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Moon proposes turning DMZ between North and South into U.N.-backed global peace zone

South Korean President Moon Jae-in delivers a speech at the 74th session of the U.N. General Assembly in New York on Sept. 24, 2019. (Yonhap). Sketched by the Pan Pacific Agency.

Pan Pacific Agency | COMMUICATION AGENCY FOR PACIFICA REGIONS

NEW YORK, Sep 25, 2019, Yonhap. South Korean President Moon Jae-in on Tuesday proposed transforming the Demilitarized Zone (DMZ), which bisects the Korean Peninsula, into an international peace zone with the help of the United Nations, reported the Yonhap.

He put forward the idea while addressing the 74th session of the U.N. General Assembly in New York.

The DMZ, which cuts across the middle of the peninsula, is a “colossal green zone” that stretches 250 kilometers from east to west and 4 km from north to south.

He hopes to designate the area connecting the truce village of Panmunjom and Kaesong, a North Korean border town, as a “Peace and Cooperation District.”

“If the DMZ comes to house U.N. offices already stationed in the two Koreas and other international organizations related to peace, ecology and culture and emerges as a center for research on peace, peacekeeping, arms control and trust building, it can become an international peace zone in name as well as substance,” the president said.

Once peace is established between the two Koreas, Moon added, his government will work together with the North to inscribe the DMZ as a UNESCO World Heritage Site.

In their historic Panmunjom summit on April 27 last year, Moon and the North’s leader Kim Jong-un agreed to turn the DMZ into a peace zone by ceasing all hostile acts and eliminating their means, such as broadcasting through loudspeakers and distribution of leaflets.

Moon’s offer at the U.N. is meant to upgrade the inter-Korean summit deal on the peaceful use of the DMZ.

He’s seeking the U.N.’s participation in the Korea peace process and a systemic approach to provide the North with security guarantees, supported by the international community.

For Pyongyang, a security guarantee is a major political incentive in return for denuclearization.

“The establishment of an international peace zone will provide an institutional and realistic guarantee to North Korea’s security,” Moon said.

If done, it would also contribute to peace and stability in Northeast Asia, enabling the Korean Peninsula to serve as a “bridge” to connect the continent and the ocean.

“The vision of an East Asian Railroad Community in which six Northeast Asian countries and the United States take part could also become reality,” Moon said.

A North Korean official apparently from the country’s diplomatic mission to the U.N. was seen present at the General Assembly Hall and listening to Moon’s address. Pyongyang has not sent any high-level delegation to this year’s session.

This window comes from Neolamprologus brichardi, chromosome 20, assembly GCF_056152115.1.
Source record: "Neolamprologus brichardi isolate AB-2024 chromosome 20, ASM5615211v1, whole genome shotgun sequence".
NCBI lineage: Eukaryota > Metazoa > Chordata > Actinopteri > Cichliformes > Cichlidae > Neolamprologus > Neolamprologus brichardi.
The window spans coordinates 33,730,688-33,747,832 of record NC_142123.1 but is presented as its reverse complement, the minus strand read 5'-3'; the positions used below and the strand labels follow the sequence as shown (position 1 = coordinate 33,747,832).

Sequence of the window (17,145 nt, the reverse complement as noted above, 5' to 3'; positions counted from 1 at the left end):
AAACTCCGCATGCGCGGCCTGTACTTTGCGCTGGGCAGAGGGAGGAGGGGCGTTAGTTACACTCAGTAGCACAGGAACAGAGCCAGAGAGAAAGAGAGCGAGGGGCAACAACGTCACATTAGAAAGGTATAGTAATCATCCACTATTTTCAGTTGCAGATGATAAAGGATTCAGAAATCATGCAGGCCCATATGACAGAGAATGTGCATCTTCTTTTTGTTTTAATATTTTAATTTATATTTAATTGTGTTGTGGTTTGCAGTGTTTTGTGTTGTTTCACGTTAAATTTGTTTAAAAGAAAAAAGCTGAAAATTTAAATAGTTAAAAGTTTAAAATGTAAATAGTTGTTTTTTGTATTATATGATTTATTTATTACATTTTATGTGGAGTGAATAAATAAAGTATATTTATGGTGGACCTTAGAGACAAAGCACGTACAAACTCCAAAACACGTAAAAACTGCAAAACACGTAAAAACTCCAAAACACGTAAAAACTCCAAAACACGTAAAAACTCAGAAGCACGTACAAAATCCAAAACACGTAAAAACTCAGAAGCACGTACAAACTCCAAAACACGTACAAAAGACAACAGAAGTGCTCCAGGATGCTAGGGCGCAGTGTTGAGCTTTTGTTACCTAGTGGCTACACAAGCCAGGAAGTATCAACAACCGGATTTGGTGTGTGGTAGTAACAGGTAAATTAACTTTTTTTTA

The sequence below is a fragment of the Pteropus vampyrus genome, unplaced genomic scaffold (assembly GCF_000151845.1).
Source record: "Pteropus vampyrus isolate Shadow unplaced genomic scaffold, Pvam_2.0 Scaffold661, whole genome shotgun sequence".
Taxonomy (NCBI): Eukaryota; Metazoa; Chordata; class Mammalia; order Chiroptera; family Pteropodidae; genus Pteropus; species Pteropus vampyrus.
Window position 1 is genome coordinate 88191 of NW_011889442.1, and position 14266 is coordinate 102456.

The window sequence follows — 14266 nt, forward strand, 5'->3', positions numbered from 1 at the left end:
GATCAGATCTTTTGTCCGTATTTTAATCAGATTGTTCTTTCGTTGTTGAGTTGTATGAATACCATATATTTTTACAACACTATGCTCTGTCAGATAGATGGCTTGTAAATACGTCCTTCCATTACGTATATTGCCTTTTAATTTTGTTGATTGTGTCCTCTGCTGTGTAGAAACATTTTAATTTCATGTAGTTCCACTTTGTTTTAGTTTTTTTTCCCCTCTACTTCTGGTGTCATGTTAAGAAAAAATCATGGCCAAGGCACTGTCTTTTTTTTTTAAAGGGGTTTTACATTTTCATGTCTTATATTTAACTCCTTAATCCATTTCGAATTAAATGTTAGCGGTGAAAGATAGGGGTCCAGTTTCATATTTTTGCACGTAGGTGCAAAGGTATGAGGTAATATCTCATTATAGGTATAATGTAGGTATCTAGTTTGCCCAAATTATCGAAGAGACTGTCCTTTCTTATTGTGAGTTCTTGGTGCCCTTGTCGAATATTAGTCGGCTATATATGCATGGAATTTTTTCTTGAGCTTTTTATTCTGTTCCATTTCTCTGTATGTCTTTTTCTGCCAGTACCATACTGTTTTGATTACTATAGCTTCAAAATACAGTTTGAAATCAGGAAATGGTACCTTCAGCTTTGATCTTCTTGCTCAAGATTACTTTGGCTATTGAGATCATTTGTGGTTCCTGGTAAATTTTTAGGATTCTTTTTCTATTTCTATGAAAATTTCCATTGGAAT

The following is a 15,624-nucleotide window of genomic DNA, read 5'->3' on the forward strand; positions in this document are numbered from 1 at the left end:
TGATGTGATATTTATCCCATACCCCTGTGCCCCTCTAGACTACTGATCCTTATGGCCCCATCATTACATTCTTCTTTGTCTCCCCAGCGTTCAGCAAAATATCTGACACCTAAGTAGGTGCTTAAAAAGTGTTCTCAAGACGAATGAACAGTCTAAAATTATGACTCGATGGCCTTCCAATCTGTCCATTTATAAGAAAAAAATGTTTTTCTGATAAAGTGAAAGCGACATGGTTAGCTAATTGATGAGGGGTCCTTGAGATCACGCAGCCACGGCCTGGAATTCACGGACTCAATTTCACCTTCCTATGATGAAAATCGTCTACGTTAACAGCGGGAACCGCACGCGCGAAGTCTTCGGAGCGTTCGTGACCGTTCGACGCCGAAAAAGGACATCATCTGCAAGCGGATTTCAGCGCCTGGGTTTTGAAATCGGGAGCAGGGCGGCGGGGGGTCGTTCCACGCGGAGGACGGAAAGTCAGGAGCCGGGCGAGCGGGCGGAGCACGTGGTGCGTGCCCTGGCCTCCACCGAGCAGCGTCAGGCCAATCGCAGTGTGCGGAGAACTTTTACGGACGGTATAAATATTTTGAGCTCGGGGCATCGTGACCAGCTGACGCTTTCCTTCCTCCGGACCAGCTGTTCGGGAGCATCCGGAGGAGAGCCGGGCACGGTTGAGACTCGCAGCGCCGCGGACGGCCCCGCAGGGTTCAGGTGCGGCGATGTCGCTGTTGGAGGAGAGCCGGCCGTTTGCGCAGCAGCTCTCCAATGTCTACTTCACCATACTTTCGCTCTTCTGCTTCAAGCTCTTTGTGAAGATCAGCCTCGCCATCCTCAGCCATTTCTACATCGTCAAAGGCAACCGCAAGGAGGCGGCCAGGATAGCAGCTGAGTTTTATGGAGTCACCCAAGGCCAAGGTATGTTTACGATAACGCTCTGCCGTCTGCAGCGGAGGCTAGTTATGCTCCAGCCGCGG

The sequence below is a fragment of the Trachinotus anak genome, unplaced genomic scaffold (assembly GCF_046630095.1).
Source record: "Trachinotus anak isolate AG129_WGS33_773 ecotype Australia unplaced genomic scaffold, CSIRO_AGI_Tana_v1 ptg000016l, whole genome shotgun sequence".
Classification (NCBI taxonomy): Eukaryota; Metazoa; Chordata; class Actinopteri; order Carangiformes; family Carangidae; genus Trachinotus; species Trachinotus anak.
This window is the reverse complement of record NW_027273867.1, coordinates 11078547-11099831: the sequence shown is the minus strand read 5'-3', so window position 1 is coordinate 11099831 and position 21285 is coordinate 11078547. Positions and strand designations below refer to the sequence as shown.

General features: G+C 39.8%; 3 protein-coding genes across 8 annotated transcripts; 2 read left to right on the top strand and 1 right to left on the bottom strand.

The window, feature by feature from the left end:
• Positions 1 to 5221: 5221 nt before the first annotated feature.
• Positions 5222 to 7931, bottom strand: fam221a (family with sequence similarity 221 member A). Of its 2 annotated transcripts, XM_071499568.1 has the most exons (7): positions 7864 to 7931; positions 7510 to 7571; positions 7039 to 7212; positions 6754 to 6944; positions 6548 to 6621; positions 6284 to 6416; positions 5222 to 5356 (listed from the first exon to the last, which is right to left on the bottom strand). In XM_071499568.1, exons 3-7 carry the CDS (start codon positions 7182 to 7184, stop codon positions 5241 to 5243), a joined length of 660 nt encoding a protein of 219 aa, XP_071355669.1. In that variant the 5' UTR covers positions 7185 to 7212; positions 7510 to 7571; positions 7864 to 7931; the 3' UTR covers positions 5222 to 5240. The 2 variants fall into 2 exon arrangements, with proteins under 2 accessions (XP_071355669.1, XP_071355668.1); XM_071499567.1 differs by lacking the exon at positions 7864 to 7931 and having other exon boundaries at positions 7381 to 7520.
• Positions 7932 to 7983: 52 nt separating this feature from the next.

The proposal came as Pyongyang and Washington are expected to restart nuclear talks as early as next month.

A day earlier, Moon and U.S. President Donald Trump had summit talks here and exchanged ideas on how to produce a significant agreement in the working-level negotiations.

Creating an international peace zone in the DMZ does not violate U.N. sanctions against the North Korean regime.

Moon also suggested that U.N. member states take part in the elimination of an estimated 380,000 anti-personnel mines laid in the DMZ.

“It is expected to take 15 years for South Korean troops to remove them on their own. However, cooperation with the international community, including the United Nations Mine Action Service, will not only guarantee the transparency and stability of de-mining operations, but also instantly turn the DMZ into an area of international cooperation,” he stressed.

Meanwhile, Moon raised the free trade issue as well, with Seoul and Tokyo embroiled in a tit-for-tat trade fight stemming from history-related disputes.

He did not mention Japan by name in the speech, instead talking about historical lessons.

“In the aftermath of the Second World War, East Asia has made historically unprecedented progress through close mutual exchanges, division of labor and economic cooperation by overcoming the pain of invasion and colonial rule,” he said. “The free trade order marked by fair competition has served as its very foundation.”

He added, “We will be able to make further progress when we cooperate while safeguarding the values of free and fair trade upon the foundation of an earnest self-reflection on past history.”

Concluding his 17-minute speech, Moon emphasized that South Korea will keep fulfilling its “responsibility and role” in realizing the U.N.’s goals of peace, human rights and sustainable development.

“We will also work together to ensure that the United Nations’ ultimate goals of international peace and security are realized on the Korean Peninsula,” he said. “I hope that the international community’s support and cooperation will enable the miracle of swords being turned into plowshares to take place on the Korean Peninsula.”

By Lee Chi-dong

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